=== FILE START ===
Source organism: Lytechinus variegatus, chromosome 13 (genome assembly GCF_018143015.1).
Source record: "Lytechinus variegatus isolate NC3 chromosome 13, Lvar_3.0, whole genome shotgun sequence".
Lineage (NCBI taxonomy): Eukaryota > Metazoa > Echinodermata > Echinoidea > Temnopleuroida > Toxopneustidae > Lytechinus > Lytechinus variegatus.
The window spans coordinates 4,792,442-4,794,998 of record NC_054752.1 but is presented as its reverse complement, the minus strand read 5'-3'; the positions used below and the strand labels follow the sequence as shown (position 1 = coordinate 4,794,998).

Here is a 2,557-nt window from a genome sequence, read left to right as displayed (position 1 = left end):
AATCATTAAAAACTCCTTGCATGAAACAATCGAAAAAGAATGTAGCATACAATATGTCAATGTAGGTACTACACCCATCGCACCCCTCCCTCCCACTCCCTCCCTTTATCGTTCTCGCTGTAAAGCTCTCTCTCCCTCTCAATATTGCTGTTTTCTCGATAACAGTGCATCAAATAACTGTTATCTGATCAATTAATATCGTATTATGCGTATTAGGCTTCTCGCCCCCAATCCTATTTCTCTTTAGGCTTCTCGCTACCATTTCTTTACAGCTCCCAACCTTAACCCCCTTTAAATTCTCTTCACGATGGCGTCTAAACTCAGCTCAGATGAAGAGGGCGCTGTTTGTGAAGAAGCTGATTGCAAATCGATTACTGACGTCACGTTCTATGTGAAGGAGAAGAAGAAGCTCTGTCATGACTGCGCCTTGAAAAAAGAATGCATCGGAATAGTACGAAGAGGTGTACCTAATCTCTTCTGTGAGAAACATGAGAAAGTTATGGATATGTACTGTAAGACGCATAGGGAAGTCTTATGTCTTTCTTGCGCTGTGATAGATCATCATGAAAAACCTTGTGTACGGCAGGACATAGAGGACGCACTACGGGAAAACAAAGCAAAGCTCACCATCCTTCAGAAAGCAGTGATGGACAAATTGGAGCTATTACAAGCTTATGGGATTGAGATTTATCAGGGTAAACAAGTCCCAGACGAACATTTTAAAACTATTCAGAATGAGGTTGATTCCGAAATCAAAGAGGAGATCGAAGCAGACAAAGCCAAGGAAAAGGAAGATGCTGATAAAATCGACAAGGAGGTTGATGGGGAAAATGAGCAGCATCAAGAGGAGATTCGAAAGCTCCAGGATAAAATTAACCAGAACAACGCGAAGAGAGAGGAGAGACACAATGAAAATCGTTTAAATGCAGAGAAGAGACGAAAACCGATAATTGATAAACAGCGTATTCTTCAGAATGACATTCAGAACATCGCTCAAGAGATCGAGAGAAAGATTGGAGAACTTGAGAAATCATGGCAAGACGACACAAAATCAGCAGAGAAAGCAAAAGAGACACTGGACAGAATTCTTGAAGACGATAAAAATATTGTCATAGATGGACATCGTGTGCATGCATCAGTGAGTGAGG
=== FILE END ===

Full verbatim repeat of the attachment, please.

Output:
Source organism: Lytechinus variegatus, chromosome 13 (genome assembly GCF_018143015.1).
Source record: "Lytechinus variegatus isolate NC3 chromosome 13, Lvar_3.0, whole genome shotgun sequence".
Lineage (NCBI taxonomy): Eukaryota > Metazoa > Echinodermata > Echinoidea > Temnopleuroida > Toxopneustidae > Lytechinus > Lytechinus variegatus.
The window spans coordinates 4,792,442-4,794,998 of record NC_054752.1 but is presented as its reverse complement, the minus strand read 5'-3'; the positions used below and the strand labels follow the sequence as shown (position 1 = coordinate 4,794,998).

Here is a 2,557-nt window from a genome sequence, read left to right as displayed (position 1 = left end):
AATCATTAAAAACTCCTTGCATGAAACAATCGAAAAAGAATGTAGCATACAATATGTCAATGTAGGTACTACACCCATCGCACCCCTCCCTCCCACTCCCTCCCTTTATCGTTCTCGCTGTAAAGCTCTCTCTCCCTCTCAATATTGCTGTTTTCTCGATAACAGTGCATCAAATAACTGTTATCTGATCAATTAATATCGTATTATGCGTATTAGGCTTCTCGCCCCCAATCCTATTTCTCTTTAGGCTTCTCGCTACCATTTCTTTACAGCTCCCAACCTTAACCCCCTTTAAATTCTCTTCACGATGGCGTCTAAACTCAGCTCAGATGAAGAGGGCGCTGTTTGTGAAGAAGCTGATTGCAAATCGATTACTGACGTCACGTTCTATGTGAAGGAGAAGAAGAAGCTCTGTCATGACTGCGCCTTGAAAAAAGAATGCATCGGAATAGTACGAAGAGGTGTACCTAATCTCTTCTGTGAGAAACATGAGAAAGTTATGGATATGTACTGTAAGACGCATAGGGAAGTCTTATGTCTTTCTTGCGCTGTGATAGATCATCATGAAAAACCTTGTGTACGGCAGGACATAGAGGACGCACTACGGGAAAACAAAGCAAAGCTCACCATCCTTCAGAAAGCAGTGATGGACAAATTGGAGCTATTACAAGCTTATGGGATTGAGATTTATCAGGGTAAACAAGTCCCAGACGAACATTTTAAAACTATTCAGAATGAGGTTGATTCCGAAATCAAAGAGGAGATCGAAGCAGACAAAGCCAAGGAAAAGGAAGATGCTGATAAAATCGACAAGGAGGTTGATGGGGAAAATGAGCAGCATCAAGAGGAGATTCGAAAGCTCCAGGATAAAATTAACCAGAACAACGCGAAGAGAGAGGAGAGACACAATGAAAATCGTTTAAATGCAGAGAAGAGACGAAAACCGATAATTGATAAACAGCGTATTCTTCAGAATGACATTCAGAACATCGCTCAAGAGATCGAGAGAAAGATTGGAGAACTTGAGAAATCATGGCAAGACGACACAAAATCAGCAGAGAAAGCAAAAGAGACACTGGACAGAATTCTTGAAGACGATAAAAATATTGTCATAGATGGACATCGTGTGCATGCATCAGTGAGTGAGG